Your Questions - Answered
Can't I just utilize the “Joint Tenancy” title to avoid Probate of real property?
Holding real property as joint tenants will avoid probate at the first death because of the joint tenancy's "right of survivorship" feature. However, when the surviving owner becomes a sole owner of the property, at his/her second death the real property will need to be probated. It is notable that in joint tenancy, only the deceased joint tenant's interest in the property receives a step up in cost basis to the date of death value of the property. This is especially detrimental to married couples; for a married couple - the joint tenancy form of title does not allow for a step up in cost basis of the surviving spouse's share in the property. This may result in significantly higher capital gains taxes if the surviving spouse sells the property later on. Conversely, for a married couple - if the property is owned in trust as community property, or if it is owned as "husband and wife as community property with right of survivorship" - the entire property (and not just the deceased spouse's share) will receive a step up in cost basis on the first death, which would reduce capital gains taxes to the surviving spouse, should they decide to sell.
Why do I need a Will if I am setting up a Trust?
The Trust can only govern the property you TRANSFER in the name of your trust during your life. If some (or all) of your property remains in your individual name at death, the Trustee has no access to it - because such property defaults to your Probate Estate, and is governed by the terms of a Will (or if no Will is left - by the laws of intestate succession of the California Probate Code). To ensure your "probate estate" is distributed as part of your living Trust after you die, it is necessary to also sign a Will named a "Pour Over Will." It is named so because by its terms, it "Pours" into your living trust any property which you did not transfer in trust during your life yourself. It does so by naming your Trust as the SOLE BENEFICIARY of the Will. The Pour Over Will is the safety net that ensures that all of your assets are distributed as per the terms of your living Trust.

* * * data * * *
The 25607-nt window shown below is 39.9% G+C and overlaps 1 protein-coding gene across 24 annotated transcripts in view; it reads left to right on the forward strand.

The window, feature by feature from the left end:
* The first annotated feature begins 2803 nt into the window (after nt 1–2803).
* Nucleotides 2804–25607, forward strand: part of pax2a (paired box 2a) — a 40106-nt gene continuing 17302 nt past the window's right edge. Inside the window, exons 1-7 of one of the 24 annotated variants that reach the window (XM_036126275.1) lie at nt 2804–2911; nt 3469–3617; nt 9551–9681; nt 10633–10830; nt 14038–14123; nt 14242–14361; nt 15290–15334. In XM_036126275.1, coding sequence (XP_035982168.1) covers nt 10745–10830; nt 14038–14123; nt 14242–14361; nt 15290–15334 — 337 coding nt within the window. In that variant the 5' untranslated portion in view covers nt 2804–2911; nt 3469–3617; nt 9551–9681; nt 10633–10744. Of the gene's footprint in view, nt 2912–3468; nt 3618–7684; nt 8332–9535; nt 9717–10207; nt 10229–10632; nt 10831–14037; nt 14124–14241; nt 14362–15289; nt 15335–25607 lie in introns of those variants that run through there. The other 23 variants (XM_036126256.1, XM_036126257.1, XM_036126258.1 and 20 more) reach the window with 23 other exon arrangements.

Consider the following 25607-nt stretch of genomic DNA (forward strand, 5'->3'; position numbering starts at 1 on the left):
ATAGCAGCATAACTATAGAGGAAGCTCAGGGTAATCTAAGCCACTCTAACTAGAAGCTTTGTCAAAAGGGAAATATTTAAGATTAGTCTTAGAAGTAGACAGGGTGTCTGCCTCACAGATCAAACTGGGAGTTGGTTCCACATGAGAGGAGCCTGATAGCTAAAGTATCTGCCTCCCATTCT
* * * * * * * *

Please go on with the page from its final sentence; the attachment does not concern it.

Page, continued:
What is a Heggstad Petition?
Attorneys file a Heggstad Petition with Probate Court seeking a court order to have property transferred into the Trust after the trust creator's death. Essentially, where a person establishes a living trust, but omits to title certain property in the trust, at their death such property becomes a part of their probate estate. The above mentioned Pour Over Will, together with an Assignment of Property to the Trust (that generally accompanies a Living Trust) would permit the Probate Court to consider issuing an Order that the property can be transferred into the Trust without having to Probate the Pour Over Will. A Heggstad Petition is a "probate shortcut" but can only be a winning Heggstad Petition when certain very specific elements are met. Having your estate plan professionally prepared by an Attorney generally ensures that all such elements are in place and your property never goes through probate, even if you don't title it into your trust. A Heggstad Petition is granted at the discretion of the Court. Our Attorney has years of experience with winning Heggstad Petitions and stands at the ready to counsel you in this regard.
How is a family trust affected by a divorce?
Divorce is destructive in so many ways - including - it revokes a family estate plan by operation of law. A Divorce Decree revokes all beneficiary and fiduciary designations in a family trust. Following a divorce, each (newly-single) spouse will need to "rebuild" his and her own separate estate plan, and protect from Probate by setting up an individual trust. Furthermore, to comply with the Marital Settlement Agreement and Divorce Decree issued by the Family Court, assets from the family trust will need to be "taken out" of the Family Trust, and "retitled" into the individual names of each former spouse. It is especially critical for spouses to rebuild their individual Single Person Estate Plans when minor children are involved, and where one parent has primary physical custody of minor children.